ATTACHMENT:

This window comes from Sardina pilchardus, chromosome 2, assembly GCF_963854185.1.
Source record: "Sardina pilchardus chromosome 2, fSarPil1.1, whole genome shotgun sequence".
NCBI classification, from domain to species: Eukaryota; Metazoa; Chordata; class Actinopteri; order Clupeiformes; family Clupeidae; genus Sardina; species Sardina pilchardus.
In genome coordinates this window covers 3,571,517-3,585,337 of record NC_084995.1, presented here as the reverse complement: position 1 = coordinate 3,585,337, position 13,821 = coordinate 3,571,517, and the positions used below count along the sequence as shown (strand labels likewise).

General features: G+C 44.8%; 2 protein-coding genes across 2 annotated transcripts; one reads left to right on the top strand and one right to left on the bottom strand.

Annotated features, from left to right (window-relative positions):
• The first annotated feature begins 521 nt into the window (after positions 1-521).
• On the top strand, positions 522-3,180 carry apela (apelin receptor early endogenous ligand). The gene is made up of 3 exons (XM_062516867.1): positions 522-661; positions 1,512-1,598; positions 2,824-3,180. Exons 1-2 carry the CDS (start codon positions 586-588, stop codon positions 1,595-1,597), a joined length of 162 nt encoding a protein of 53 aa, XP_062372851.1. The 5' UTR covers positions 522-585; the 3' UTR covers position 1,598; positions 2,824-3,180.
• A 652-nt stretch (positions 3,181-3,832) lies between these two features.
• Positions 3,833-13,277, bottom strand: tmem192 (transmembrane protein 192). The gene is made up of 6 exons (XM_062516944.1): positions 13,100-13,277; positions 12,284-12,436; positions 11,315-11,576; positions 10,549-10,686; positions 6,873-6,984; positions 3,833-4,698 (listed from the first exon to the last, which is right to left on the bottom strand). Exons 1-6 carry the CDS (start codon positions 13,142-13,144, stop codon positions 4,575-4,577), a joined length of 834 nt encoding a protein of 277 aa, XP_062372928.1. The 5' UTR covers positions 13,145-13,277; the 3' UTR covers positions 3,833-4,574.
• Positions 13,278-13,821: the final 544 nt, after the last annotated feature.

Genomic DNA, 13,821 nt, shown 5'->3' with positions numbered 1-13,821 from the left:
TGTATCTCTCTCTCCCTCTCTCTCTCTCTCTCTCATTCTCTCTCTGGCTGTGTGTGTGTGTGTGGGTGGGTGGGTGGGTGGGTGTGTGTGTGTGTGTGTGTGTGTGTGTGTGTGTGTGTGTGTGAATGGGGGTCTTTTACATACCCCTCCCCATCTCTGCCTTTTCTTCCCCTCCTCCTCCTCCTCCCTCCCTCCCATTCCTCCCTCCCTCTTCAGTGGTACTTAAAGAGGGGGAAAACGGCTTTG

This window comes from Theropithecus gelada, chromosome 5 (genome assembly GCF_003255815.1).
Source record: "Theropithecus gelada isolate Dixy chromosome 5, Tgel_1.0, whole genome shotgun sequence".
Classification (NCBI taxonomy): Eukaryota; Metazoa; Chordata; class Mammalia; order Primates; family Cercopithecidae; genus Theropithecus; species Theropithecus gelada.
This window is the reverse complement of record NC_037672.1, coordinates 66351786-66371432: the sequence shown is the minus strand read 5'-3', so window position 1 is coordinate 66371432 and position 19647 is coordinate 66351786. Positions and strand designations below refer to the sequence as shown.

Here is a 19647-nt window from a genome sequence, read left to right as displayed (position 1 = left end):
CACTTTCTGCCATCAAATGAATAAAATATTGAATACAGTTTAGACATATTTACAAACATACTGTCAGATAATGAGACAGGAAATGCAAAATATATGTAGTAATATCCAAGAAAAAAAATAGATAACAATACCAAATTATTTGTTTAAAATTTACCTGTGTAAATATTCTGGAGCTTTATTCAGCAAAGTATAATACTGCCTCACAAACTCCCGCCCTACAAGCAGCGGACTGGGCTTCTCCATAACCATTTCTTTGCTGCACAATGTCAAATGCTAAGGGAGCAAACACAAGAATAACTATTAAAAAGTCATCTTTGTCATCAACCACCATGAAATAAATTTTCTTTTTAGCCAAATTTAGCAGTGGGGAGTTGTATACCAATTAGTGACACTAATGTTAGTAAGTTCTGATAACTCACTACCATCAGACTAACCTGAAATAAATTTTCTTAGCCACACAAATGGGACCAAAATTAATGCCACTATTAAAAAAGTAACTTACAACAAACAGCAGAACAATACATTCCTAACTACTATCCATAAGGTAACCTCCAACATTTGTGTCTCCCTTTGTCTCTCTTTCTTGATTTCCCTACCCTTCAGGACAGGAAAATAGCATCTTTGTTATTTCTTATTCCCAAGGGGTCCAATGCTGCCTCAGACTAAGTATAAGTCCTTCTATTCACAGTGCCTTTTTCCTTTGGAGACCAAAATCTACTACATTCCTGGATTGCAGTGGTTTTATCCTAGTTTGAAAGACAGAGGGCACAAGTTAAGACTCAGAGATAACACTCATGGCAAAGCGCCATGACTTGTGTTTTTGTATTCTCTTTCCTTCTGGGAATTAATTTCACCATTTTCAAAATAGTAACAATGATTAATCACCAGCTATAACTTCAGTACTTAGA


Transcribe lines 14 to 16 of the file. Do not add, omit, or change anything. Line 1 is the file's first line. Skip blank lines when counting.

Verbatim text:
This window comes from Theropithecus gelada, chromosome 5 (genome assembly GCF_003255815.1).
Source record: "Theropithecus gelada isolate Dixy chromosome 5, Tgel_1.0, whole genome shotgun sequence".
Classification (NCBI taxonomy): Eukaryota; Metazoa; Chordata; class Mammalia; order Primates; family Cercopithecidae; genus Theropithecus; species Theropithecus gelada.